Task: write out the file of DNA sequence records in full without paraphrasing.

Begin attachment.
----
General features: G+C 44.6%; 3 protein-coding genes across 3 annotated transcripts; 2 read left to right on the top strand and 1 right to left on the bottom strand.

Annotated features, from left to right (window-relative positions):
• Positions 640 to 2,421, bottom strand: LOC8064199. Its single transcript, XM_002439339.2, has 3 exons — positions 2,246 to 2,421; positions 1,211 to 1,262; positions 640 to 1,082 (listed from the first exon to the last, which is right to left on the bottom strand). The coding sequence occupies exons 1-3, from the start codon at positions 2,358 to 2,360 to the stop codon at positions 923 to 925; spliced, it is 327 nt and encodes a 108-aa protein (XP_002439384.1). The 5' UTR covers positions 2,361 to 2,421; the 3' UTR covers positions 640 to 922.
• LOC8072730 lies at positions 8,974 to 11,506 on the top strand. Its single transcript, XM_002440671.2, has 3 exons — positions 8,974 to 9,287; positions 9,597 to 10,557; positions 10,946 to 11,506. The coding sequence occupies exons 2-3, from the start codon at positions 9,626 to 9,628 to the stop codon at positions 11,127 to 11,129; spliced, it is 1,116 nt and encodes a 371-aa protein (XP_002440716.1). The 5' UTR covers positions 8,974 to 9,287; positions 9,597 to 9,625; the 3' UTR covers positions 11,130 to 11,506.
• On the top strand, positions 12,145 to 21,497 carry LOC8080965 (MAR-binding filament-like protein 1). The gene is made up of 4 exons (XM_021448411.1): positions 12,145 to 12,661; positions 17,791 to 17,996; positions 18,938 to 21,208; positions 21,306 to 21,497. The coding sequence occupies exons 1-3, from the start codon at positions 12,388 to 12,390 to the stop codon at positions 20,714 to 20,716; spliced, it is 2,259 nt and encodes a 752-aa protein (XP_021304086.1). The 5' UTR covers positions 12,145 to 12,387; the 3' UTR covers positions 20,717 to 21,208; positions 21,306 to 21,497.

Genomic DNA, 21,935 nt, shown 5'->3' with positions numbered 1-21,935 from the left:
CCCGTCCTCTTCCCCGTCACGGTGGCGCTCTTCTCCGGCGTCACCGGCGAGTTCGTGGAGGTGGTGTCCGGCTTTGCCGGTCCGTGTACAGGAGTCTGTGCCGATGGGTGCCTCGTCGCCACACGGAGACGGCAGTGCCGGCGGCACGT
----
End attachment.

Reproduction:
General features: G+C 44.6%; 3 protein-coding genes across 3 annotated transcripts; 2 read left to right on the top strand and 1 right to left on the bottom strand.

Annotated features, from left to right (window-relative positions):
• Positions 640 to 2,421, bottom strand: LOC8064199. Its single transcript, XM_002439339.2, has 3 exons — positions 2,246 to 2,421; positions 1,211 to 1,262; positions 640 to 1,082 (listed from the first exon to the last, which is right to left on the bottom strand). The coding sequence occupies exons 1-3, from the start codon at positions 2,358 to 2,360 to the stop codon at positions 923 to 925; spliced, it is 327 nt and encodes a 108-aa protein (XP_002439384.1). The 5' UTR covers positions 2,361 to 2,421; the 3' UTR covers positions 640 to 922.
• LOC8072730 lies at positions 8,974 to 11,506 on the top strand. Its single transcript, XM_002440671.2, has 3 exons — positions 8,974 to 9,287; positions 9,597 to 10,557; positions 10,946 to 11,506. The coding sequence occupies exons 2-3, from the start codon at positions 9,626 to 9,628 to the stop codon at positions 11,127 to 11,129; spliced, it is 1,116 nt and encodes a 371-aa protein (XP_002440716.1). The 5' UTR covers positions 8,974 to 9,287; positions 9,597 to 9,625; the 3' UTR covers positions 11,130 to 11,506.
• On the top strand, positions 12,145 to 21,497 carry LOC8080965 (MAR-binding filament-like protein 1). The gene is made up of 4 exons (XM_021448411.1): positions 12,145 to 12,661; positions 17,791 to 17,996; positions 18,938 to 21,208; positions 21,306 to 21,497. The coding sequence occupies exons 1-3, from the start codon at positions 12,388 to 12,390 to the stop codon at positions 20,714 to 20,716; spliced, it is 2,259 nt and encodes a 752-aa protein (XP_021304086.1). The 5' UTR covers positions 12,145 to 12,387; the 3' UTR covers positions 20,717 to 21,208; positions 21,306 to 21,497.

Genomic DNA, 21,935 nt, shown 5'->3' with positions numbered 1-21,935 from the left:
CCCGTCCTCTTCCCCGTCACGGTGGCGCTCTTCTCCGGCGTCACCGGCGAGTTCGTGGAGGTGGTGTCCGGCTTTGCCGGTCCGTGTACAGGAGTCTGTGCCGATGGGTGCCTCGTCGCCACACGGAGACGGCAGTGCCGGCGGCACGT